Some of the delicious food cooked by students in the Culinary Arts Program, Chef Peter Tomaskovic speaks to a student and her mother about opportunities beyond the BOCES program, and another culinary arts student poses with her parents during the Open House event.

Chef Peter Tomaskovic explained the opportunities that students in the Culinary Arts Program can avail of once they complete the two-year program, including the chance to enroll in any number of upstate SUNY schools that have four-year culinary programs.

“They are at least half of what you would pay at a private college,” said Chef Tomaskovic.

Some students, he said, may prefer a country setting, while others may choose to study in an urban environment like Johnson & Wales University in Providence, Rhode Island, which many BOCES graduates have enrolled in.

“If you are focused on what you are doing, your surroundings shouldn’t really make a difference,” he told one student and her parents.

The parent of a student in Alyson Keane's Nursing Assistant Program pays a visit to her classroom.

Alyson Keane’s classroom also attracted a lot of visitors. Ms. Keane, a former nurse manager, runs the Nursing Assistant Program, which she said has grown by 40 percent in the last two years. The program provides students with instruction in human anatomy and physiology, as well as the soft skills they’ll need to work in medical offices and nursing homes.

Colorful swivel chairs and a widescreen TV are just two of the components of the new Cisco Academy classroom.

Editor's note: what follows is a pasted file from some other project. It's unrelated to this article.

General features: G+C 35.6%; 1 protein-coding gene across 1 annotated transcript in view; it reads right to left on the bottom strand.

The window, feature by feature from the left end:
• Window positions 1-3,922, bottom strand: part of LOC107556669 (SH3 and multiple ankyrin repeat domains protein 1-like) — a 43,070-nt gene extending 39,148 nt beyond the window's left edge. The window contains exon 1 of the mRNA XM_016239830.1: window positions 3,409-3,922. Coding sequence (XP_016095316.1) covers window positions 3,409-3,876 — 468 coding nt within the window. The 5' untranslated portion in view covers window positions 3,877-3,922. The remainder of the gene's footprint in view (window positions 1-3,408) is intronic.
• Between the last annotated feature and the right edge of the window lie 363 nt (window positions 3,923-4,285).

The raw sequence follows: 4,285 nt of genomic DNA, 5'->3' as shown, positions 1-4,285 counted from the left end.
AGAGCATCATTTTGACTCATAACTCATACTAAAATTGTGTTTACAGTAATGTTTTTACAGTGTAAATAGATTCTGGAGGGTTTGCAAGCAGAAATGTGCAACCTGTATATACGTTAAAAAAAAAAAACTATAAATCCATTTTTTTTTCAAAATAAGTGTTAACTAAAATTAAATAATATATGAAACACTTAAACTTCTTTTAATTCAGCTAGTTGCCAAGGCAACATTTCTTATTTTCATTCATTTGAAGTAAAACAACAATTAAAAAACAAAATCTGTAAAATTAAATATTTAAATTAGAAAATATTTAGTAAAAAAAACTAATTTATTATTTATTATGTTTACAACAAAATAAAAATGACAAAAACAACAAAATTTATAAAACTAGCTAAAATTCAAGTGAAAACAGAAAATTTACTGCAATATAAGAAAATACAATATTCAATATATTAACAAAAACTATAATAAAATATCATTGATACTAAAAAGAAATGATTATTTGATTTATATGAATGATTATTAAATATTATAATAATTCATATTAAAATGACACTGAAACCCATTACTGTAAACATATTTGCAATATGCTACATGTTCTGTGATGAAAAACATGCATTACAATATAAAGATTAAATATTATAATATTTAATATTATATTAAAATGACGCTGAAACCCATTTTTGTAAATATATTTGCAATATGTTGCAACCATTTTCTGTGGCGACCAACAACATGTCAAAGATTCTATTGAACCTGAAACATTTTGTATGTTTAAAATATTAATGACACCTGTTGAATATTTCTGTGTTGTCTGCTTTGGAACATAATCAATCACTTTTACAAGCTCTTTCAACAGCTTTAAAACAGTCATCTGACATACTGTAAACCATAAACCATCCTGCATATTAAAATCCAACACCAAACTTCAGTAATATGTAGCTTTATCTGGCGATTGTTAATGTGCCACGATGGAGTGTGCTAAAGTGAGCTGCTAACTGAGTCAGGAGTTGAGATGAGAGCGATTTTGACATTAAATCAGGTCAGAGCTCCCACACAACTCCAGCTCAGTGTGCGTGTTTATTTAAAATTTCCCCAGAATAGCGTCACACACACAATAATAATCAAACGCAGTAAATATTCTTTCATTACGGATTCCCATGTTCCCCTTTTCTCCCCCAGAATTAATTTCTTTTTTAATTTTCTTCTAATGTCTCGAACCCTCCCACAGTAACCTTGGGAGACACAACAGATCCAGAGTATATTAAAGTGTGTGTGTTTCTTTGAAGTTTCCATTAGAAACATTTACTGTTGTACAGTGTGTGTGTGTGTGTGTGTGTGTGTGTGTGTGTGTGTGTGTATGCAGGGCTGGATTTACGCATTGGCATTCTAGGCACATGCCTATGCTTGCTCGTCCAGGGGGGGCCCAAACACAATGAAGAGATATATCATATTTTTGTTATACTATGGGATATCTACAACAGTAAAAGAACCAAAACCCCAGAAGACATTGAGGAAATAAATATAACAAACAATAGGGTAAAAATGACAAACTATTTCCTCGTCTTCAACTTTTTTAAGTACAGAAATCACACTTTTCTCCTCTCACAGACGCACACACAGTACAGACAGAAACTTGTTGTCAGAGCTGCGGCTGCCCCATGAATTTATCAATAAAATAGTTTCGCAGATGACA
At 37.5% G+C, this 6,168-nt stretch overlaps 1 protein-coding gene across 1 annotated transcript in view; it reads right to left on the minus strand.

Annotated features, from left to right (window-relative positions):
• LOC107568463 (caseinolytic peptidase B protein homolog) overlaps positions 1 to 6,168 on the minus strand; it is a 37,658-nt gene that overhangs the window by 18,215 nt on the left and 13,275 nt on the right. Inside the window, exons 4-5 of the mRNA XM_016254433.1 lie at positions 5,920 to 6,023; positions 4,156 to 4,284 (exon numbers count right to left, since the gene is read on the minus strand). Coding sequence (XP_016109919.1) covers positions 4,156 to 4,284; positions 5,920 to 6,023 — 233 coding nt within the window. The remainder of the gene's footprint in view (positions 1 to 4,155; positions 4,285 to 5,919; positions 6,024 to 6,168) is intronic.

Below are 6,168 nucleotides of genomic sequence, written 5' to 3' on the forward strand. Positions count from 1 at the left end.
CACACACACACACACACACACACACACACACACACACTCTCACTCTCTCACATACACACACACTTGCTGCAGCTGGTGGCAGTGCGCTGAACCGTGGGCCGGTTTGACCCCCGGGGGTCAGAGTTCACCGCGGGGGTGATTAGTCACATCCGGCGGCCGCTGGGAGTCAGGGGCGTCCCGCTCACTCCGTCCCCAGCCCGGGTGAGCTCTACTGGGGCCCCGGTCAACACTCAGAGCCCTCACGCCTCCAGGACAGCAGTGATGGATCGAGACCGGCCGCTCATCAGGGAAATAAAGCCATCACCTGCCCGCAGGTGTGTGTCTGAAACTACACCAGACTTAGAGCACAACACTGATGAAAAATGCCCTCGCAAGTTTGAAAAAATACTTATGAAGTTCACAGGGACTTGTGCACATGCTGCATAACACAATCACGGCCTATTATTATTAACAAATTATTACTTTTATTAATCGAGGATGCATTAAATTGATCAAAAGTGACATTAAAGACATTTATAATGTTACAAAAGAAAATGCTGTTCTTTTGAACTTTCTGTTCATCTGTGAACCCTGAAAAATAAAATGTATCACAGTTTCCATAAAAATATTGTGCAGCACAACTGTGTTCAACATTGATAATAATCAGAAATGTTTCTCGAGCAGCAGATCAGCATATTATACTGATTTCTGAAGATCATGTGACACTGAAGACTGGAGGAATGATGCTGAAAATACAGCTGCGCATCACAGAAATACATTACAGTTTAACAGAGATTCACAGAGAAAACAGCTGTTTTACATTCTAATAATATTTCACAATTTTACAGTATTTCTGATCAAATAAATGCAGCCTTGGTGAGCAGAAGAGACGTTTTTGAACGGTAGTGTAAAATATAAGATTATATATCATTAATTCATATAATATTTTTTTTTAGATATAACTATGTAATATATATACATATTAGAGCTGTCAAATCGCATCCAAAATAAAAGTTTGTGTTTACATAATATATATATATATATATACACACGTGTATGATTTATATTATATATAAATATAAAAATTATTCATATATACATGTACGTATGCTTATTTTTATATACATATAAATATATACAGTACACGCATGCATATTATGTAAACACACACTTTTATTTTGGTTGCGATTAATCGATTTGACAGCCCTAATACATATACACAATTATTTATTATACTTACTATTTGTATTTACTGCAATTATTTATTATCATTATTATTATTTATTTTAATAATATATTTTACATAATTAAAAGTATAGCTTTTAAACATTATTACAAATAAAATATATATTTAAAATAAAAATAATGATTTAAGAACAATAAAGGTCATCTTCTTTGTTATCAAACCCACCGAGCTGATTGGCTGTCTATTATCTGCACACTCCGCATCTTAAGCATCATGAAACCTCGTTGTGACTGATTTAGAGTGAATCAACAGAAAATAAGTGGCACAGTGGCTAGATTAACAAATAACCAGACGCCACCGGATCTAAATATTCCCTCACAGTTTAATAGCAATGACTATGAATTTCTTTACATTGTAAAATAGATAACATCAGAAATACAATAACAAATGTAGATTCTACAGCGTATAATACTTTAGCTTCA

In the newly refurbished classroom in Building B, which is now known as the Cisco Academy, Cisco Systems engineer Mahfuzur Rahman explained the details of the program, which is initially being offered to adults through the BOCES Center for Adult & Community Services. Next year it will be open to local high school students.

Students enrolled in the Cisco Certified Network Associate Certificate program will learn to install, operate and configure local area network switches, TCP/IP communications, wide area networks, as well as the building blocks of network systems. At the end of the course, they will take a certification test from CISCO, which will entitle them to work as entry-level network engineers, network support technicians and helpdesk technicians.

Colorful, flexible furniture and three wide screen monitors make up the newly created space.

“Part of this course will get into the routing and searching component of things, but later on we are hoping to start the cybersecurity program,” said Mr. Rahman, standing beside a large screen that demonstrated in real time the many cybersecurity attacks that are happening around the globe, including their country of origin, the types of attacks that are taking place and their targets.

“To learn this, the foundational concepts are very critical, so you really have to have a very strong foundation in routing and searching,” Mr. Rahman added.

Other programs that attracted several visitors included the cosmetology, electrical construction and automotive programs.


Colette Connolly